How to Upload Your Plugin to the WordPress Directory

Uploading your plugin to the WordPress Directory is a cinch

Once you’ve created and tested your first widget, you’re probably in a good position to upload it to the WordPress directory. It’s a great way to get some exposure and recognition for your good work as well as contribute to the community of developers that makes WordPress as powerful as it is.

Submit request to upload plugin

The first step is to submit a request to upload your plugin to wordpress.org. You’ll need an account at wordpress.org if you don’t already have one.

The application form just asks three questions; the plugin name and description, which should be pretty obvious. It then asks for the plugin URL, which is a link to somewhere they can look at your widget. So zip up your plugin folder and upload it to your server (or a file sharing service if you don’t have one) and copy the URL into this box.

Now it’s case of sitting back and taking a break while the admin team review your application. They’ll check that there’s nothing overtly wrong with your plugin (there’s a few guidelines that you need to adhere to) and once they’re happy, you’ll get an email saying that you have had a subversion account set up for you.

Subversion what!?

Subversion (often abbreviated to SVN) is a system for developing software with multiple developers. It is the way that the WordPress development team and the plugin developers commit their changes to the WordPress directory. It sounds scarier than it really is; if you’ve used FTP software before, this isn’t too dissimilar.

You’ll be given a subversion repository which you can access with your wordpress.org username and password. So now I bet you’re itching to know how to access it aren’t you? Forget your FTP software – you need something new. You’ll need a subversion client. I’m told that the best client for Windows is Tortoise, while I can vouch for Cornerstone on the Mac.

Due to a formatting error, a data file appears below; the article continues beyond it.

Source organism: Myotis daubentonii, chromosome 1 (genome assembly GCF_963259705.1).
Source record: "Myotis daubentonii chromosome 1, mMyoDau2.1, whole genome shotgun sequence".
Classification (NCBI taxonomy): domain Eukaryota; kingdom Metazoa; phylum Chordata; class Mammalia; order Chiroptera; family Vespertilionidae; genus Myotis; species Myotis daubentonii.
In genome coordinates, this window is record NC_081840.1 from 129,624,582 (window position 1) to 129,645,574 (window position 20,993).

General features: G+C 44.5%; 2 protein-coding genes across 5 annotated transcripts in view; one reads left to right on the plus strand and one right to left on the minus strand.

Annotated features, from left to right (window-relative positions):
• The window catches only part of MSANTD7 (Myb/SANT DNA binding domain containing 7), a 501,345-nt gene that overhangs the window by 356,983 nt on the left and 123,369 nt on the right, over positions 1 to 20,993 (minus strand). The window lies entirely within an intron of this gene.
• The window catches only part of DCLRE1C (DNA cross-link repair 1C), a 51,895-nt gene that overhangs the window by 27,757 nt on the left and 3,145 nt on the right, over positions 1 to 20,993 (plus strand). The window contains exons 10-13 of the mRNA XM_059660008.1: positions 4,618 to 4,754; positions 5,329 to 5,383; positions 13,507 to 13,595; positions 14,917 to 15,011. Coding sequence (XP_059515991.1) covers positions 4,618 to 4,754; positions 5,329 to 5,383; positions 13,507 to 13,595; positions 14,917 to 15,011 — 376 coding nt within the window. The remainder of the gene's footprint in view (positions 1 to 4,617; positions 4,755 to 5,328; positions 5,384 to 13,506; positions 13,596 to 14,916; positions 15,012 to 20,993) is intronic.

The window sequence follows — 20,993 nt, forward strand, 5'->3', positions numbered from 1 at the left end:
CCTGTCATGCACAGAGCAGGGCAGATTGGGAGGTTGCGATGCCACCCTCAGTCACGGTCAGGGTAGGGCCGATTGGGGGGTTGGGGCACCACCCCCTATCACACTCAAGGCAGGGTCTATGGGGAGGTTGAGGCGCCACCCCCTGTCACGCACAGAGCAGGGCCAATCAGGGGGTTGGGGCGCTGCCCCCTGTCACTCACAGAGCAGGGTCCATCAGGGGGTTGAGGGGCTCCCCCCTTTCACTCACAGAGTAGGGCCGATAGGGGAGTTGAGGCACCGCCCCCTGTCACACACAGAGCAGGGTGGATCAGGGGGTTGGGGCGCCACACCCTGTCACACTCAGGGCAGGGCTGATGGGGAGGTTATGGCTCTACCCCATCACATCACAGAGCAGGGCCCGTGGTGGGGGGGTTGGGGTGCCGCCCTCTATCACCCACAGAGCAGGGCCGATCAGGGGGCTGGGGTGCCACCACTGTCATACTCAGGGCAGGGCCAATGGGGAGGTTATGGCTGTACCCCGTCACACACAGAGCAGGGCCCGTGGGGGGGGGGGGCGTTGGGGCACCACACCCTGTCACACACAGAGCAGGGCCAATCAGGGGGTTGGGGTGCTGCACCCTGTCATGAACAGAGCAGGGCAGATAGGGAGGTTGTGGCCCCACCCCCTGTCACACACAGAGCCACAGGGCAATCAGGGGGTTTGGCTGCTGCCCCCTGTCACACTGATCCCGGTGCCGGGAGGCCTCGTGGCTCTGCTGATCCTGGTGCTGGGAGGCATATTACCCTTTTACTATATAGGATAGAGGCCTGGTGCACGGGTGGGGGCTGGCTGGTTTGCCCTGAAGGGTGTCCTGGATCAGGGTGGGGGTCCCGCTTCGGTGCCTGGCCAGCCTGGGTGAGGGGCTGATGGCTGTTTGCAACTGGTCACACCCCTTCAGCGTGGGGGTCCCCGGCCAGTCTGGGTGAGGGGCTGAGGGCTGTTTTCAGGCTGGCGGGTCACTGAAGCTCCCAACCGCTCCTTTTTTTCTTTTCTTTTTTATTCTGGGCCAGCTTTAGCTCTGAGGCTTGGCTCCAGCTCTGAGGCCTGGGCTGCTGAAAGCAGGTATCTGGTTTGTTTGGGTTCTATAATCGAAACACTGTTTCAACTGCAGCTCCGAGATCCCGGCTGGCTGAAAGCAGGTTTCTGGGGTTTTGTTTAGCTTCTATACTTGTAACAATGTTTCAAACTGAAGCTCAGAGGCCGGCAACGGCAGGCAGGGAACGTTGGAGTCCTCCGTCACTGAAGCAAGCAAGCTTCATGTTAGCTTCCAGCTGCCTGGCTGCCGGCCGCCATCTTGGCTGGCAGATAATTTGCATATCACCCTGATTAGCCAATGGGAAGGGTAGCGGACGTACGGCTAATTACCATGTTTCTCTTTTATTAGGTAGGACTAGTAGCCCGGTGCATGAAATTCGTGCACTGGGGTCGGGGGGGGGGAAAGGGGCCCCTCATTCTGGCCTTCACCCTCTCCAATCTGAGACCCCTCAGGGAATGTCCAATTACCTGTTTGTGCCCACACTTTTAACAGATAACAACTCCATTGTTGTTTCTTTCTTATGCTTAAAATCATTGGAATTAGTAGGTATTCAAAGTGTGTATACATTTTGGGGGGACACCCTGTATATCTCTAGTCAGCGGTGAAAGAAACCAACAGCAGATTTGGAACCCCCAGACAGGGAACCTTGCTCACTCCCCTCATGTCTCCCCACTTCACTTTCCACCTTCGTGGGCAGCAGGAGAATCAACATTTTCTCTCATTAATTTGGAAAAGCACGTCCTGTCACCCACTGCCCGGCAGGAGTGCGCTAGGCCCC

How to enter your SVN Repository InformationInstall and open up your client. You’ll be asked for a server location for your new repository and a username and password to access it. Enter the information as sent to you in the email from WordPress (see picture for a guide).

Once it successfully connects, you should see three folders: branches, tags and trunk. For plugins, you can generally ignore the branches folder, which is used to keep older versions updated with major bug fixes. With plugins, that tends to be handled with normal releases.

That leaves tags and trunk. Tags is where you store the various versions of your plugin. Assuming you start with version 1.0, you’ll create a folder called 1.0 in the tags folder. When you’re ready to release an incremental update, you might create a new folder called 1.1, but we’ll cover that in the next tutorial.

Inside your version folder, you’ll put all the necessary files that go with your plugin. Then there’s just one extra file that we need to include, which is readme.txt.

Creating a WordPress readme file

WordPress uses the readme file that accompanies every plugin to display all the data about the plugin. Every time you look at a plugin in the WordPress directory, it has information about what it is, what has changed between versions and who contributed to it. This is all taken from the readme file, so it’s important to get it right. Fortunately, WordPress have provided a template readme.txt file and a validator which will help identify any issues with it.